EQQO is beautiful. It’s interpretation of Ethiopian culture and its poetic way of telling stories is fascinating. Yet it is held back by its very design. Being designed around the gyroscope means most puzzles end up rather simple and the general design doesn’t live up to some of EQQO’s best moments. 

EQQO’s base concept is very interesting. The central character, EQQO, cannot see and wears a white blindfold over his eyes. This often plays into concepts such as his own faith and, in turn, the faith he places in you. You play as a representation of a mother, a spiritual and literal guide to him. The role you play is essentially that of a guiding hand throughout his story. You must direct him on where to go through one of two means. You can either use the Switch’s gyroscope to look around you and press buttons to activate things or you may use the joystick. This feels like a game built for VR. It is pretty and its audio design is lovely but its central gameplay is very basic. 

I think it’s fair to say EQQO is an ‘experience game’, as pretentious as that sounds. It offers a charming and often heartfelt story but the gameplay takes a backseat and almost feels like it wasn’t really thought of when conceptualising EQQO. While it makes EQQO a memorable experience, it makes it hard to critique. 

Let’s start simply with the gameplay. The majority of the game focuses around our main character and a large snake egg. The relationship between these two becomes almost symbiotic as you delve further into the story. It needs you to protect it and carry it, and you need it to progress. The puzzles often take shape in a few main ways. The first is that EQQO must hold onto something while you search around for something to move. Another puzzle involves picking up objects in order to weigh down a lever or throwing items to a specific place. Another such puzzle involves leaving the egg somewhere whilst you quickly solve a test and make your way back. The puzzles rarely change from this main formula throughout. 

This is as a result of the story. The majority of EQQO is either about living through myths or creating your own. The mother tells tales of a serpent god who laid his eggs in the mother tree, an ageless mythical tree. Unfortunately, in the central story of EQQO itself, the mother is missing and the snake has been badly wounded, presumably by humans. This sets up the central conflict very well. To what extent are humans responsible for killing myths and spirituality? What role does EQQO have in that? Can he displace the damage we do? EQQO, for the most part, does not attempt to answer these questions, opting instead to leave you to ask them of yourself.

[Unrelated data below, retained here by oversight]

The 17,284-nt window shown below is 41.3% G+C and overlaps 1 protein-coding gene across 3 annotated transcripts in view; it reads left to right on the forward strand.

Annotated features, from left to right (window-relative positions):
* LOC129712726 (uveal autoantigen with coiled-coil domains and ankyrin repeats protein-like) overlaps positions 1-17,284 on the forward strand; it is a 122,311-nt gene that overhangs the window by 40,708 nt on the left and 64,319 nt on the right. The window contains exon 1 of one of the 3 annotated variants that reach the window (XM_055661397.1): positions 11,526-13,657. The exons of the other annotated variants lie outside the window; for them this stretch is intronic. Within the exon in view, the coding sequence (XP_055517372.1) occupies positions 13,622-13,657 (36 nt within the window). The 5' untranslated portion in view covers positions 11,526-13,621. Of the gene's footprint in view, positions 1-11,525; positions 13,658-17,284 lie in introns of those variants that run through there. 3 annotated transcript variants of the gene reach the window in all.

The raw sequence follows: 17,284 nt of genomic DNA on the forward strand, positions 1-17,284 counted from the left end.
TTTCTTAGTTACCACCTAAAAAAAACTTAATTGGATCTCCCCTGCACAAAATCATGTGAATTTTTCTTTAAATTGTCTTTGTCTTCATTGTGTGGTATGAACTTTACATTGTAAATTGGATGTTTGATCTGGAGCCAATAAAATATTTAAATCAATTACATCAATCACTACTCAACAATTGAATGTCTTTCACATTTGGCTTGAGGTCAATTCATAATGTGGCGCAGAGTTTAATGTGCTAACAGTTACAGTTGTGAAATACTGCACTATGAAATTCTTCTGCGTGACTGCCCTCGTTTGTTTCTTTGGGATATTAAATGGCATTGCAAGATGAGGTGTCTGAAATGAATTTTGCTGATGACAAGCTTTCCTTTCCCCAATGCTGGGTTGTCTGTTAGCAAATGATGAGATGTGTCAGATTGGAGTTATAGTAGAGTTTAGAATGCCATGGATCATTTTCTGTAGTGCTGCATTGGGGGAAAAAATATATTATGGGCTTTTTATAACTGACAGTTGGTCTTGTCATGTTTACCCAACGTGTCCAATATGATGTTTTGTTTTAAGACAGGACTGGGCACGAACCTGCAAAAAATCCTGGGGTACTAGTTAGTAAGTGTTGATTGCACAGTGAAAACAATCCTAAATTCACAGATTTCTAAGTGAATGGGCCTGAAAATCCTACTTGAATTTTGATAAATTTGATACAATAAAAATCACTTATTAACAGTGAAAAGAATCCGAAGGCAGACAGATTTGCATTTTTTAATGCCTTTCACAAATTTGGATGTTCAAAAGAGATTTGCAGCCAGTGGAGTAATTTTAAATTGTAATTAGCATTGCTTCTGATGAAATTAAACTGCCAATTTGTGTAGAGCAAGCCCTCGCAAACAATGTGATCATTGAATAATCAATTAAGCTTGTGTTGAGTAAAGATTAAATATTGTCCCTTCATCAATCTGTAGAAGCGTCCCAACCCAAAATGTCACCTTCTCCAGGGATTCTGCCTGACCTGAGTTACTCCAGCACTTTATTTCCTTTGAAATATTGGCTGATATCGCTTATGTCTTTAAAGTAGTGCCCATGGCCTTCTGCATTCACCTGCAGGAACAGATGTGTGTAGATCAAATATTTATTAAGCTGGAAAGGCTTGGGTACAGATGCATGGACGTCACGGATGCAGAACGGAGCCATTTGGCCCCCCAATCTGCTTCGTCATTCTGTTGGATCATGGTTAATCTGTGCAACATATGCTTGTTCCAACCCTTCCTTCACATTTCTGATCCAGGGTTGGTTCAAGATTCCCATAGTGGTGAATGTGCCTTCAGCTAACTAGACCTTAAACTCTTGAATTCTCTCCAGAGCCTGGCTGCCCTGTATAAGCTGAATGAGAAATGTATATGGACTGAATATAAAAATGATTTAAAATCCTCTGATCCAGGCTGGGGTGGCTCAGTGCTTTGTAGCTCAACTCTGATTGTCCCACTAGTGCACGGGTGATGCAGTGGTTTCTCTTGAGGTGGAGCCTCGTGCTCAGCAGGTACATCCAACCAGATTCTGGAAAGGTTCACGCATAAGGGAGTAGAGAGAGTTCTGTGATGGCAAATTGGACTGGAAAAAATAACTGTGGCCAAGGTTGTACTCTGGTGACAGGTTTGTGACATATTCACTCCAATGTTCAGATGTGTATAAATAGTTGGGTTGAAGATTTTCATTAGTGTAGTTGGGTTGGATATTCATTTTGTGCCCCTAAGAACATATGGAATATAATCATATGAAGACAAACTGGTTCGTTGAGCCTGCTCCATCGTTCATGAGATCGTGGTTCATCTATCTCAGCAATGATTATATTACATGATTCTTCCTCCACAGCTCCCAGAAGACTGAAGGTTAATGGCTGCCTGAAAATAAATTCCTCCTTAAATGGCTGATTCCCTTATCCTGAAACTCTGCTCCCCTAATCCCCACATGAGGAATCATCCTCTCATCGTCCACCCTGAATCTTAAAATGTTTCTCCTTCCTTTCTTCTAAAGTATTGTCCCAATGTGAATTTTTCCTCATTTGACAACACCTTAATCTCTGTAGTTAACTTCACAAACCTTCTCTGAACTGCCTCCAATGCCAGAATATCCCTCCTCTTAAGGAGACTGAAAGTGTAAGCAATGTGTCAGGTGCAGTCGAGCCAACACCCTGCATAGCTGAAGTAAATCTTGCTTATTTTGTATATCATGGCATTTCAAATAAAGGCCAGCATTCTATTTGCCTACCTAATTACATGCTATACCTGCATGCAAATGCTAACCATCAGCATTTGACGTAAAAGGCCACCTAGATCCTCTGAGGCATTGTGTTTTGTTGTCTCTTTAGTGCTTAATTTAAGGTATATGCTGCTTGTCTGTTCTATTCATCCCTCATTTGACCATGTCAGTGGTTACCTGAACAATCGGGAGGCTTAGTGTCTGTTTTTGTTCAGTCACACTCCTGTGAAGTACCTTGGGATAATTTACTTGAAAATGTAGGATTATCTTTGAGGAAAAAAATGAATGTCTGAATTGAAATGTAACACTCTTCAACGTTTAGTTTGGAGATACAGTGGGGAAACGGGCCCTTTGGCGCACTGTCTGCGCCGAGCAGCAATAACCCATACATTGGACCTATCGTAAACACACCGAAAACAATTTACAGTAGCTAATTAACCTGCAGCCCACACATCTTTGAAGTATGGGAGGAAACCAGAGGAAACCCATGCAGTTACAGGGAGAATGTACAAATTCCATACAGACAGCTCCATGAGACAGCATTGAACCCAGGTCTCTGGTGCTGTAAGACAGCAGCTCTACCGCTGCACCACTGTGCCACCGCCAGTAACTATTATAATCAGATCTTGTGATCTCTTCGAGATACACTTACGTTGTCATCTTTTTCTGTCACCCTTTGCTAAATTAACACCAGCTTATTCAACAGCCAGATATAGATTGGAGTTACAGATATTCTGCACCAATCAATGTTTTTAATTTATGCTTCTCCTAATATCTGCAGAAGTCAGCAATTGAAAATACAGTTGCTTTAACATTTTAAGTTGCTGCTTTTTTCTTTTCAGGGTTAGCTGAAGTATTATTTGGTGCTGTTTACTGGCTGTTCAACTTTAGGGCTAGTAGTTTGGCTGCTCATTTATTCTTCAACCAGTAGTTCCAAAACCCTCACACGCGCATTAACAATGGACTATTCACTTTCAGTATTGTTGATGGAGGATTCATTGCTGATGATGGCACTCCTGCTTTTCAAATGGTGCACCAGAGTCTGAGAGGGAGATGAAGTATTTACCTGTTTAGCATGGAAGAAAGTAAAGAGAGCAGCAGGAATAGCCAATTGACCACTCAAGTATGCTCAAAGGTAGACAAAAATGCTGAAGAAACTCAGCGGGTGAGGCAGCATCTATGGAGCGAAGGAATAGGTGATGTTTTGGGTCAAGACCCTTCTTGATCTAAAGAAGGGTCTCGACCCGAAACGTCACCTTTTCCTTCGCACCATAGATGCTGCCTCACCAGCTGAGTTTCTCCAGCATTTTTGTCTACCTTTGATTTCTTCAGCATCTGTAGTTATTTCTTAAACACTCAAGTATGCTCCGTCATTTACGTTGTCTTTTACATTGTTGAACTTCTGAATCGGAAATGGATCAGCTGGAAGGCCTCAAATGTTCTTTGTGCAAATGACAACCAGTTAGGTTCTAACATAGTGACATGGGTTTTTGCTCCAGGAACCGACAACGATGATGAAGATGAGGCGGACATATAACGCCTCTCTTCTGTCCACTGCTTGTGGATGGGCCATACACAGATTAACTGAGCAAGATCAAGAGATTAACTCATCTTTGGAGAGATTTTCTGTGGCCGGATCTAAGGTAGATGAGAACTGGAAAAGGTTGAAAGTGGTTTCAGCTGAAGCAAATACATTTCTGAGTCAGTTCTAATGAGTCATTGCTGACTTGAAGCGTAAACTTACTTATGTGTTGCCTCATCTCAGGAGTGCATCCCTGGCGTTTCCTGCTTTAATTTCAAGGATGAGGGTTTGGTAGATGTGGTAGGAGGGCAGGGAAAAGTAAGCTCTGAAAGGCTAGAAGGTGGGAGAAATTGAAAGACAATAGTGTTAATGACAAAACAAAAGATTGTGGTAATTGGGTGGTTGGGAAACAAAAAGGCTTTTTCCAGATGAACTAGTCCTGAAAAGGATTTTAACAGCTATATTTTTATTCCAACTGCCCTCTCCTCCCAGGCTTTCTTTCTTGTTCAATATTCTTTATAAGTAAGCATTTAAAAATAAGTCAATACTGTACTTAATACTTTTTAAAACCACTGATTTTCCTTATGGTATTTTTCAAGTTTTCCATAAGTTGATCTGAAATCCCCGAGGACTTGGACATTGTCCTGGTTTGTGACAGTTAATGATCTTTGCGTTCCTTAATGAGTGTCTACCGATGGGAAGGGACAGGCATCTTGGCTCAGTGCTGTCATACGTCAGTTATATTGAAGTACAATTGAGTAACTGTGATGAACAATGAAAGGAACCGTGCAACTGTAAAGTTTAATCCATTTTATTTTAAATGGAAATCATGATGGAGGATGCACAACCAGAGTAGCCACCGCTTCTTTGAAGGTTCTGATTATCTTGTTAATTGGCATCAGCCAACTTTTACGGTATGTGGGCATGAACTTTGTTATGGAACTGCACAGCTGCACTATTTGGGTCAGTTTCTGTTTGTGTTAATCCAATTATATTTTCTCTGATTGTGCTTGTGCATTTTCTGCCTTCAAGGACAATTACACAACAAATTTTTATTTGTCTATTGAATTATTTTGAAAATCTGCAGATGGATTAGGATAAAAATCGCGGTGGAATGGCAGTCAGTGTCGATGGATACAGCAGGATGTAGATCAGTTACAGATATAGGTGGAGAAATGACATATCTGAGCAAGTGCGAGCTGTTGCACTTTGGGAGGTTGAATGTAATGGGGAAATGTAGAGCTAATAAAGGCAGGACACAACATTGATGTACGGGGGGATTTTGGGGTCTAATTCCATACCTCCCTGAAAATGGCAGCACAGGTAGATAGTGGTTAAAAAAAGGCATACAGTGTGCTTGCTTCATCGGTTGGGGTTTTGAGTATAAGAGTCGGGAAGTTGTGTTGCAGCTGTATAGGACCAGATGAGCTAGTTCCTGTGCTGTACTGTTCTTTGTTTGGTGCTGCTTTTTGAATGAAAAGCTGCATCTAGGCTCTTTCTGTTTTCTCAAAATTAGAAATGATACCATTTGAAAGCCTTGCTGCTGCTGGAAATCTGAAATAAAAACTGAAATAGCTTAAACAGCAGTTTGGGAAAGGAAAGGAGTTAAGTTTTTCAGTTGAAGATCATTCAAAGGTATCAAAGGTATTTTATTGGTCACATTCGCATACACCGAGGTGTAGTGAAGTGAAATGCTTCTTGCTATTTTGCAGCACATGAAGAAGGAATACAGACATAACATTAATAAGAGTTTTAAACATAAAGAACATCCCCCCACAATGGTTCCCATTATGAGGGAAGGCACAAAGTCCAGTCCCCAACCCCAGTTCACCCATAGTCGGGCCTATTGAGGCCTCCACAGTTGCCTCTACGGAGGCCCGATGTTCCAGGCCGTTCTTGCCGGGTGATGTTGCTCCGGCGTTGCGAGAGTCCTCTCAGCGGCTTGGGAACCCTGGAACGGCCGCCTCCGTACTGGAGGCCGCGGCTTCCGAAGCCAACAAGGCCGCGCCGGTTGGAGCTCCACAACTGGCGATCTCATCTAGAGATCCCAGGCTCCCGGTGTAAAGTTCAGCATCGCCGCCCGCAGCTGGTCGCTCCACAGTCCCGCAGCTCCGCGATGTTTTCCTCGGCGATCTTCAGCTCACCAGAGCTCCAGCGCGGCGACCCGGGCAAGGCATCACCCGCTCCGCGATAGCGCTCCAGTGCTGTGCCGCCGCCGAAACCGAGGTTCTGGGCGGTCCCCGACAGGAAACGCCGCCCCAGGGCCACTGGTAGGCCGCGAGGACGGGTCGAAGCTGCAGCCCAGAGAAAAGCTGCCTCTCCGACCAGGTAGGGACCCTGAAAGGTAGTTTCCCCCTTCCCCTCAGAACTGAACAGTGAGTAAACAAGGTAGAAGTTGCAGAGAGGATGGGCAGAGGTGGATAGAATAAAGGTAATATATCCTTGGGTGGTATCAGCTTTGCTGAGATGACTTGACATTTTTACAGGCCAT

That’s what works about EQQO. And when it does work, it is beautiful. The wonderfully archaic Temple of Issa draws direct inspiration from Biete Abba Libanos in lovely ways. Everything has this ancient feel to it and the gyroscope elements often work to engross you in the world. Unfortunately, this is the single biggest issue in EQQO: obtuse controls and some technical issues that deliver crashes. These two things clash. The immersive world design enunciates its issues as they often bring that immersion to a grinding halt. 

That said, the music and art design of EQQO works very well in its favour. The music moves delightfully from an ethereal floaty soundtrack to a stripped-back acoustic one. This contrasts well with the art style of EQQO. It often feels like a pretty mix of “Team Ico” and “ThatGameCompany” offering lush bright areas when needed but also dark brooding structures. 

Overall, EQQO for Nintendo Switch does a great deal of things right: it has an occasionally great atmosphere and offers a truly unique story inspired by Ethiopian design and culture. Unfortunately, its central design is often lacking and some technical issues bog it down from what it could be. It’s design seems focused around VR-based ideas and, unfortunately, the game suffers for it. 

Rating: 3.5/5

Release date: Feb 2020

Price: £5.40

Formats: Nintendo Switch (Review)

Massive thanks for the free copy: Nakana.io

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